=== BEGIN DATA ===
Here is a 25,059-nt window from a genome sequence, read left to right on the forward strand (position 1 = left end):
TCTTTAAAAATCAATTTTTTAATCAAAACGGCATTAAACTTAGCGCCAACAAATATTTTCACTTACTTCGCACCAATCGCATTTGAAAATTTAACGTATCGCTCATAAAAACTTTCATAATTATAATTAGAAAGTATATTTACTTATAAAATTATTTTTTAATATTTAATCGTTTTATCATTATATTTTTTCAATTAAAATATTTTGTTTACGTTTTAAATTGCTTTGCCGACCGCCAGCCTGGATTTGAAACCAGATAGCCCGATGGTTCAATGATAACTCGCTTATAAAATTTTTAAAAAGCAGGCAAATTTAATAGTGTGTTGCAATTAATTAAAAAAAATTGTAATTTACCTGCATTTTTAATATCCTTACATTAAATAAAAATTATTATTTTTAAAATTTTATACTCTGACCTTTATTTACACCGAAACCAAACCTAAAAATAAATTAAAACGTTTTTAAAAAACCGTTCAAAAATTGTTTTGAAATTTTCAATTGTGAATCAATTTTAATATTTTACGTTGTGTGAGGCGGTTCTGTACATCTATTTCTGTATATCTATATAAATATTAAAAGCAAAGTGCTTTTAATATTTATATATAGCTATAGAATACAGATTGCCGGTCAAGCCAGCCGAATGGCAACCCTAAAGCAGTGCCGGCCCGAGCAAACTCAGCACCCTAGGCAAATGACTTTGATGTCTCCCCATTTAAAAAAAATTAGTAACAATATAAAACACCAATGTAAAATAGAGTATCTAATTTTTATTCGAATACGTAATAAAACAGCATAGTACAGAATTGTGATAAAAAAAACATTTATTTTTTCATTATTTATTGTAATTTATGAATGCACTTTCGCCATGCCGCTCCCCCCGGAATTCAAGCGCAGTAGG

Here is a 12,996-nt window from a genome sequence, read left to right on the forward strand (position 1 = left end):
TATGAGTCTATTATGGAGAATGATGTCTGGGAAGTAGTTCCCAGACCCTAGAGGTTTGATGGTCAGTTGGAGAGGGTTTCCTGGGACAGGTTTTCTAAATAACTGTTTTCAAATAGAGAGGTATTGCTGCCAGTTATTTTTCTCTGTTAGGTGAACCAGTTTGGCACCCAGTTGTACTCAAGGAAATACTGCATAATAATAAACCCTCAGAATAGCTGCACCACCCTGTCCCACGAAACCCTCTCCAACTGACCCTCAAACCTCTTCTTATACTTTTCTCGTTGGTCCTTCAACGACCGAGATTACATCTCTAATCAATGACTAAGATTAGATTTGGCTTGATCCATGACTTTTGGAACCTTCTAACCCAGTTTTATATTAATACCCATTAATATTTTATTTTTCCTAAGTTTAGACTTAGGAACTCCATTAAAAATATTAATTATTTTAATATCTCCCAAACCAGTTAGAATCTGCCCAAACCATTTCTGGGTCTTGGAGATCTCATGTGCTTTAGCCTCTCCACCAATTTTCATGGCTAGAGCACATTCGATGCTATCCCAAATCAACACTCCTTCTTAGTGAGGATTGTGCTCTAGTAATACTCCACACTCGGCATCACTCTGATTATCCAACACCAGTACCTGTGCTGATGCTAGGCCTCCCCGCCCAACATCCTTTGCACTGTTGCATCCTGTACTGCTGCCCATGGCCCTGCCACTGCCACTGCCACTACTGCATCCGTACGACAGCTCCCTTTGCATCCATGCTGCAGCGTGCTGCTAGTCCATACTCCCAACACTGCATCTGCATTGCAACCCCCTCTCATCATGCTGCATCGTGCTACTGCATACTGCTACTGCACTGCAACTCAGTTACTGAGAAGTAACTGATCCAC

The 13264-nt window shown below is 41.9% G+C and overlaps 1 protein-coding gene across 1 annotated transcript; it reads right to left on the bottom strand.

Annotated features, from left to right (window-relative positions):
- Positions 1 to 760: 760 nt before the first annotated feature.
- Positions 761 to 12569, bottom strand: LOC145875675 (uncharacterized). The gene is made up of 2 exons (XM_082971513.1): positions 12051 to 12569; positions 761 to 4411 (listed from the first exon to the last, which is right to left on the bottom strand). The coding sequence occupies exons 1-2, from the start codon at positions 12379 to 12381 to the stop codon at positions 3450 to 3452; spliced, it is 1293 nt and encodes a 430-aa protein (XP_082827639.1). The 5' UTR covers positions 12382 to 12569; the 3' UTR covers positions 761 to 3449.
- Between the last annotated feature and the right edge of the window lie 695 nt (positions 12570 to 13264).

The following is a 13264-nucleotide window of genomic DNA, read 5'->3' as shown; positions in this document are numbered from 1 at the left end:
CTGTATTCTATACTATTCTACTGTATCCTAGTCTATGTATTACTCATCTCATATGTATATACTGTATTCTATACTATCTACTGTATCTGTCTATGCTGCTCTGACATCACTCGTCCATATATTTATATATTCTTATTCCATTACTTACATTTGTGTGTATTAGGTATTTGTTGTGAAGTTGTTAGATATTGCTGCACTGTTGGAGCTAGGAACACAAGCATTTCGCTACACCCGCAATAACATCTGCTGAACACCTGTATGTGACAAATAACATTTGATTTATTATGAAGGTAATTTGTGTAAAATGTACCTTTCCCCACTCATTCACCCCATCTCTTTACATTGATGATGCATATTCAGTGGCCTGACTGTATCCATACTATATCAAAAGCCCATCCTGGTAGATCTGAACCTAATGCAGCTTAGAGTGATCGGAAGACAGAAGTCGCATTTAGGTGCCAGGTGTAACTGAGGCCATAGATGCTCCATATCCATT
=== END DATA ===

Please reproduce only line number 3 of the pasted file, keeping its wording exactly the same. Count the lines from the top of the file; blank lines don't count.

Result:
Here is a 12,996-nt window from a genome sequence, read left to right on the forward strand (position 1 = left end):